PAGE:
2.3 ~ Power Output Per Unit

While the typical design figure for the ignited reactors is 5000 MW, we are aiming at a power output per migmacell in the range of 100 KW to 5 MW. A large power station can be built by multitudes of power cells. Advantages of having the power stations consisting of 10s to 1000s of identical low to medium power units are:

(1) Economy of mass production. This would introduce standardization in the power plant construction, a feature long desired by the utility industry.

(2) Power stations can be made large or small. As a result, the pattern of the power distribution in the nation will change. Local stations (e.g. for peak load) would become possible. The costly power transmission can be reduced. A study of the effects of a migmacell-based power production on distribution of electric power has been carried out by Power Technologies, Inc. (Ref. 34).

(3) Planning and construction time would be reduced, thus reducing the already high and increasing indirect costs of inflation and interest during construction.

(4) Power plant size can be increased with load eliminating the need for large overcapacity to allow for future growth.

2.4 ~ Method of Initiating and Maintaining the Fusion Process

Ordered motions of the fuel ions are the key to the operation of migmacell. Random motions of fuel ions have been the main obstacle to achieving the controlled fusion conditions in plasma. Random motions can be easily confined by gravitational and inertial methods (stars and the fusion bomb), but not necessarily by the magnetic confinement. The nature of the magnetic forces acting on the randomly moving particles of both signs of charge is intrinsically different from the gravitational and inertial forces. The latter are independent of the sign of charge and the direction of motion; the former are not.

Migmacell is based on ordered motion of ions, thus the magnetic field acts like a guiding field rather than the "pressure" field. Of course, the ion motions in a migmacell are ordered only to a certain degree and in comparison with a magnetic bottle filled with small Larmor radius ions. The orbits pass through the center, thus have "zero" or small canonical angular momentum. At higher densities the orbits will spread; however, the system will conserve some of its salient properties such as the peaked central density and the ion Larmor radius comparable to the size of the plasma.

Migma is not electrically neutral. Like all mirrors, the ambipolar potential of migma is always positive. Because of its small size, the positive potential is expected to be maintained to a good degree of precision by a fast-response electronic feedback control of the number of electrons in the migma. In such a system in which both the electric and magnetic fields are present, the electron motions become quasi-ordered too. The electrons in migmacell are expected to exhibit motions similar to those of the "solid body rotation" of the electron space charge in a magnetron (Ref. 27, 28), as well as oscillations (Ref. 29, 30, as in a Barkhausen oscillator in a triode tube).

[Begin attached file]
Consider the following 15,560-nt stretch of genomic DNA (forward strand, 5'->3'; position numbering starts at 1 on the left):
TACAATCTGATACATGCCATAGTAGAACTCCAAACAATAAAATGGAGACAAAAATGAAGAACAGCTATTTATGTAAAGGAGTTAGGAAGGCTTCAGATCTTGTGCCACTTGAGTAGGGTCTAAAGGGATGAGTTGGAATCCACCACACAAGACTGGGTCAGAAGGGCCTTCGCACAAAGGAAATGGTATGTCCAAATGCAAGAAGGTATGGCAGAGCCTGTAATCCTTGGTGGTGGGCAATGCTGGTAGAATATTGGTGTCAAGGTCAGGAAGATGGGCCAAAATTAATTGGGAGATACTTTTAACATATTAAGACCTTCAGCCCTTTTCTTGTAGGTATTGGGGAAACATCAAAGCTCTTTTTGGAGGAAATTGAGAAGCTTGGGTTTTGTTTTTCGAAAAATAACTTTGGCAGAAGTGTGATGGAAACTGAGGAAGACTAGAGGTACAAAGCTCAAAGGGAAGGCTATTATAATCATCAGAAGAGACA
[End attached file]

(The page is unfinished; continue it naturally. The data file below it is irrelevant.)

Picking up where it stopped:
This "synthetic" mixture of the migma ion and electrons we refer to as "electron impregnated migma" or "eligma". We note that, if the surplus of the positive over negative charge in eligma does not exceed the "space charge limit" as defined in accelerator physics, migma orbits may be expected to behave nearly like the single particle orbits even at high densities.

2.5 ~ Time Structure of Operation

The mode of injections into migmacell is either DC, or a continuous train of "buckets", or "bunches", as in linacs. This is in contrast to the colossal bursts every few seconds of the plasma machines. We reject the idea that one should build a fusion engine the same way one builds a fusion bomb. The engineering considerations give practical preferences to steady operational-energy generators. The utilities have no experience with electric generators operating in big pulses.

2.6 ~ Extraction of Fusion Products

The small size of migma renders it possible to extract the charged fusion products at the energies near to their original energy as released from the reaction, that is in the MeV range. This contrasts with other approaches in which it is assumed that the fusion products would thermalize before extraction. It also facilitates removal of high charge nuclei which "poison" fusion reactors.

By having the nuclei produced in fusion in the energy range of 1 to 10 MeV, one can apply magnetic beam-shaping methods such as magnetic cusps, to transform the curly radial migma motions of those nuclei into a beam. This process is the reverse of the "electron ring acceleration" in which a beam is transformed into a curly, radial movement by a magnetic cusp (Ref. 35).

Once the nuclei produced in fusion are made into a beam, their kinetic energy can be converted into electric energy by directing this beam into a decelerator, i.e., an accelerator at a repulsive potential. As the beam is being slowed down, it will give its kinetic energy to the rings of the decelerator via the vacuum displacement current. This, in turn, will result in megavolt potentials suitable for power transmission. The exiting beam can be modulated [ ...line of text cut off at bottom of page... ]